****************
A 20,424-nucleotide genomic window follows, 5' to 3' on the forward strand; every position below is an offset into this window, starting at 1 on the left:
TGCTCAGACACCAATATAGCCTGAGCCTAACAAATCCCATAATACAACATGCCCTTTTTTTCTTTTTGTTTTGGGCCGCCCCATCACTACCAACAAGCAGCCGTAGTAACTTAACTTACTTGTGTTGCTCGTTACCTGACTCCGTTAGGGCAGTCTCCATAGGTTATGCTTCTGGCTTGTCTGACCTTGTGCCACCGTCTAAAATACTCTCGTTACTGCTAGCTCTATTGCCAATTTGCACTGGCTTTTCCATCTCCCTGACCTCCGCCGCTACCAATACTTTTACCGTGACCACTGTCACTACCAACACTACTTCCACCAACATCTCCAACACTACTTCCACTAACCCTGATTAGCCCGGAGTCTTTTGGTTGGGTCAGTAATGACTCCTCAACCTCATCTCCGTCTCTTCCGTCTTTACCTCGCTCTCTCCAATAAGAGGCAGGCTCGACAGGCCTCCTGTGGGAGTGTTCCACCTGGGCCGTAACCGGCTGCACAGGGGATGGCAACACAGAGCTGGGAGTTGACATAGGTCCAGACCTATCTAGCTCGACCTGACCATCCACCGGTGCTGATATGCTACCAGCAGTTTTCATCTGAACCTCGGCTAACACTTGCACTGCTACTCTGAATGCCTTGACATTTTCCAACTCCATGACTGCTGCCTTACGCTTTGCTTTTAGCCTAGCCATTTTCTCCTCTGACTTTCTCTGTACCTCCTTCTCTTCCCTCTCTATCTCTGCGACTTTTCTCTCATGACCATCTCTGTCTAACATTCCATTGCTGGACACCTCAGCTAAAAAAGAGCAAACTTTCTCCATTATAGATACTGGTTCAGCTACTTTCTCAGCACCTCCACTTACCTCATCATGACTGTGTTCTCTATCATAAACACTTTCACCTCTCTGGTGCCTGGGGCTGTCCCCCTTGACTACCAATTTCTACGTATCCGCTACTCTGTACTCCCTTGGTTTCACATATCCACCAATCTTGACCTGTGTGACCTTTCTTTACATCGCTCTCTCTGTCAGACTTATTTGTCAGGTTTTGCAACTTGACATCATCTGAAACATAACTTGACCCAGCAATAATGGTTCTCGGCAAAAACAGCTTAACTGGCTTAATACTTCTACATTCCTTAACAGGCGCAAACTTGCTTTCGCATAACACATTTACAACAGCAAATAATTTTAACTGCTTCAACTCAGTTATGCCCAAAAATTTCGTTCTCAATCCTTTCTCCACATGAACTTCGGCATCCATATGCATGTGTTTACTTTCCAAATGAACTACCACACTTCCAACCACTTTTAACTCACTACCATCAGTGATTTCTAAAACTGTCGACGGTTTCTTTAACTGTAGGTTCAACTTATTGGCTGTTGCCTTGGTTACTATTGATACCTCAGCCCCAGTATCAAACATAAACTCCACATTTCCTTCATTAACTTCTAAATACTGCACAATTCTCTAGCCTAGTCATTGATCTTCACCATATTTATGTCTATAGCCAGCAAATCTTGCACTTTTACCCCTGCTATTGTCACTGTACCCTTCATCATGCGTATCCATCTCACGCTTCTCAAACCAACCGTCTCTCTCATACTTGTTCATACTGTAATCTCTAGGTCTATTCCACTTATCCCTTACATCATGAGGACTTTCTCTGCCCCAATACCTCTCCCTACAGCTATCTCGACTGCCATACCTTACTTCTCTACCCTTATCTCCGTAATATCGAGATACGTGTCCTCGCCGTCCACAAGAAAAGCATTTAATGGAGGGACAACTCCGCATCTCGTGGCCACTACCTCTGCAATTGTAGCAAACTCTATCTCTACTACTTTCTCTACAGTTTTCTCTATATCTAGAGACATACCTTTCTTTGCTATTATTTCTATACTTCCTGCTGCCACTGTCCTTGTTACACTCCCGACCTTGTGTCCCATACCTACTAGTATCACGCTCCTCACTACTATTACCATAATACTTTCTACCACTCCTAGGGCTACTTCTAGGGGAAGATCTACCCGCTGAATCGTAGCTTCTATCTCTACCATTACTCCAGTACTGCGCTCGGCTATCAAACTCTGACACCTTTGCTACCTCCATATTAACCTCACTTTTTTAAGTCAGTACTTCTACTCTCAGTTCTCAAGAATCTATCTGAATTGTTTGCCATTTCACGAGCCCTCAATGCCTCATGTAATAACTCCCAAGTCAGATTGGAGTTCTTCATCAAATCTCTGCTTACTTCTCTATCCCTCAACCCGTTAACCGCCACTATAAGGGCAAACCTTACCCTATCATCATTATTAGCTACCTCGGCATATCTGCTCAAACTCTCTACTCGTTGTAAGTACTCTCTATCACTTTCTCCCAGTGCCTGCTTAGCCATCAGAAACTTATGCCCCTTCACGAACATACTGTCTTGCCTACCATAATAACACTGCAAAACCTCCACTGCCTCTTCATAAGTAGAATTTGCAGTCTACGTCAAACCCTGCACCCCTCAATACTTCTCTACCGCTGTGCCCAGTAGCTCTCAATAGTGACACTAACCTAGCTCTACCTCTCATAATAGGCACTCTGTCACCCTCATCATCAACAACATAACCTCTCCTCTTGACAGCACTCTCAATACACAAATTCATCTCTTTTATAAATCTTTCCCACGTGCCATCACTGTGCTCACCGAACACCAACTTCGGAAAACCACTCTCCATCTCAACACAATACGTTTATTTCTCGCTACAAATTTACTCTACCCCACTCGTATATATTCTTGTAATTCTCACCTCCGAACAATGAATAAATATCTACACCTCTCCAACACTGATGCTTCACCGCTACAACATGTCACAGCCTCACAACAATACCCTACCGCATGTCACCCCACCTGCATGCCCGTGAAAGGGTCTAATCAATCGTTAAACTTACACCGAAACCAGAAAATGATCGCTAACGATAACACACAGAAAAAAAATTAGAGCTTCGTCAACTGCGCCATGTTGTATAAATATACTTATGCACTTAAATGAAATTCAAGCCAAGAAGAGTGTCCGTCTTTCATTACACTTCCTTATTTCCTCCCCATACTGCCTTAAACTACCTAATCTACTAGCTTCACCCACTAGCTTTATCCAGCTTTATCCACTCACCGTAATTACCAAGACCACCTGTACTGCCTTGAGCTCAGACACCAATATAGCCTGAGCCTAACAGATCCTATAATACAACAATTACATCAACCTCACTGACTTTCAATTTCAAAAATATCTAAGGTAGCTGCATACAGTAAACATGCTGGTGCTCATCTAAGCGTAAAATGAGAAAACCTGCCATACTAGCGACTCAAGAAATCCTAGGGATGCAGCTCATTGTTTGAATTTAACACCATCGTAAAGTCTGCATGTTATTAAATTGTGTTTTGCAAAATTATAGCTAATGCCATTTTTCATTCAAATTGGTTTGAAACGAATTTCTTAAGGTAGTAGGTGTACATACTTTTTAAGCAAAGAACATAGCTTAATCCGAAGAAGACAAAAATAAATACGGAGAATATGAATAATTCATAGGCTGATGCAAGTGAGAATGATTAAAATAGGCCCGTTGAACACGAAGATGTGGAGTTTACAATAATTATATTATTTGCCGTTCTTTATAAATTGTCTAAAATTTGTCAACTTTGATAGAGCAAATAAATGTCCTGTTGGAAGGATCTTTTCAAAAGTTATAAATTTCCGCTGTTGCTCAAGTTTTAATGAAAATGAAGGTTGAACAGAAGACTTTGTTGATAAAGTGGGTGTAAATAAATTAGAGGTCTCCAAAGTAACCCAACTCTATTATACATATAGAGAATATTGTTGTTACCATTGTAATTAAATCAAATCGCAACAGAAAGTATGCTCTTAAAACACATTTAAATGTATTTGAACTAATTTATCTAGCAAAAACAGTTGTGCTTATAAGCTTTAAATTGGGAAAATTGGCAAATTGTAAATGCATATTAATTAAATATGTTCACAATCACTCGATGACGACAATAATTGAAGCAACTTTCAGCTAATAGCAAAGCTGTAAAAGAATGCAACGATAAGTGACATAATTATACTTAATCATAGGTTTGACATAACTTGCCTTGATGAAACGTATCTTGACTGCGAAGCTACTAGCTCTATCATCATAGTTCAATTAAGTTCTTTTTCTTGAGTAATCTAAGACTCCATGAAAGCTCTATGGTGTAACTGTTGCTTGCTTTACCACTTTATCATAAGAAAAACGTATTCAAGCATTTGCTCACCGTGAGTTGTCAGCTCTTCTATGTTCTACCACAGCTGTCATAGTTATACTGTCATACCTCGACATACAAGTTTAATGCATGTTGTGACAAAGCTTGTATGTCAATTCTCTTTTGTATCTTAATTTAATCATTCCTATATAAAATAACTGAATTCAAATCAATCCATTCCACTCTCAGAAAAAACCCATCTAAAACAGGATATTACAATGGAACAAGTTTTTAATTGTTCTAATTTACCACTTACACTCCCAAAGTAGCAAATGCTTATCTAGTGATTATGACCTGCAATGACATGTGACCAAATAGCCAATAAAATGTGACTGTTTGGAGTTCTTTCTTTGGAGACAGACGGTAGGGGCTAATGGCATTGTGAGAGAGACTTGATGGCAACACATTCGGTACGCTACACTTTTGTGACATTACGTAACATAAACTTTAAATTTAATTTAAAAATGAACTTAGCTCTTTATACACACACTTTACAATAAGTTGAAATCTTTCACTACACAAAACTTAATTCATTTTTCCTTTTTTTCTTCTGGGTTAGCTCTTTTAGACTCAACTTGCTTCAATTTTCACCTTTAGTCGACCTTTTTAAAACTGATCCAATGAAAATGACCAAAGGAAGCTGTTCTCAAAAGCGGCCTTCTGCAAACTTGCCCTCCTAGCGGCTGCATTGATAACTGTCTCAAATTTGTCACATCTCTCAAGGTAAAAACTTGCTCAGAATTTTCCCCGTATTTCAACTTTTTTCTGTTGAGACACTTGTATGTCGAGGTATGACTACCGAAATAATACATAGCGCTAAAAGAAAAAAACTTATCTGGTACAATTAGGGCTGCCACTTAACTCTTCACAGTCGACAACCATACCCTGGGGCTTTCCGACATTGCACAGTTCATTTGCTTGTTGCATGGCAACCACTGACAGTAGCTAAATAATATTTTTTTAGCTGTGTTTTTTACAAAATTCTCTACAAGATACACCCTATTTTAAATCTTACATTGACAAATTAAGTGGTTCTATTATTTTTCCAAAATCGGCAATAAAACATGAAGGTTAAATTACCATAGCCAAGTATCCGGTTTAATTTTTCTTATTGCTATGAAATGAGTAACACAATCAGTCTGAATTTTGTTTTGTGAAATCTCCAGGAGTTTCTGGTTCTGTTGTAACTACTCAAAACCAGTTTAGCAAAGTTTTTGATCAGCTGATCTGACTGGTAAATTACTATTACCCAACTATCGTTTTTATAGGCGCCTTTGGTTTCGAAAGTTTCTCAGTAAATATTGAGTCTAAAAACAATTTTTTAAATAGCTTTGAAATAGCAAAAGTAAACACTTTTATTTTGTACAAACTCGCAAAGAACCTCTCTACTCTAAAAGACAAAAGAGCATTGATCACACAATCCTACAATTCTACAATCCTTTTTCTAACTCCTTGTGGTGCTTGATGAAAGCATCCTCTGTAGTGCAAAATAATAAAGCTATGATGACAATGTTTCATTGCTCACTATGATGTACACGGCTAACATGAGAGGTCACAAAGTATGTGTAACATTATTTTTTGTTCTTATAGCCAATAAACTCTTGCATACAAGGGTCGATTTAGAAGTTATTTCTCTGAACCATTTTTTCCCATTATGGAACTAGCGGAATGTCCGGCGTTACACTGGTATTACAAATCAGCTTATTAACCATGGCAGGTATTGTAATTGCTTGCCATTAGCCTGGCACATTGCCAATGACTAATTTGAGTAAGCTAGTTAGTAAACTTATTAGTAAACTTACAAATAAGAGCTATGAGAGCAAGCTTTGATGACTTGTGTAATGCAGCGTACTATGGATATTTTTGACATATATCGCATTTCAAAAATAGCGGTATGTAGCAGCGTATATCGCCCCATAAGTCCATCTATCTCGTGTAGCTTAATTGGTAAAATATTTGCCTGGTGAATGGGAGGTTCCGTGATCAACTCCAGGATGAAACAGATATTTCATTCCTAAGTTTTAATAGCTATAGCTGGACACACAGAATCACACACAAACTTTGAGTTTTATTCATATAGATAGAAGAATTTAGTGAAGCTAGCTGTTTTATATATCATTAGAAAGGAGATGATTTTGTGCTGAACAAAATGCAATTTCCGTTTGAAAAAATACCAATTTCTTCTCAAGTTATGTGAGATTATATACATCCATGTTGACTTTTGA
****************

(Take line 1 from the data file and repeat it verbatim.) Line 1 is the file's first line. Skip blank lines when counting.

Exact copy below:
A 20,424-nucleotide genomic window follows, 5' to 3' on the forward strand; every position below is an offset into this window, starting at 1 on the left: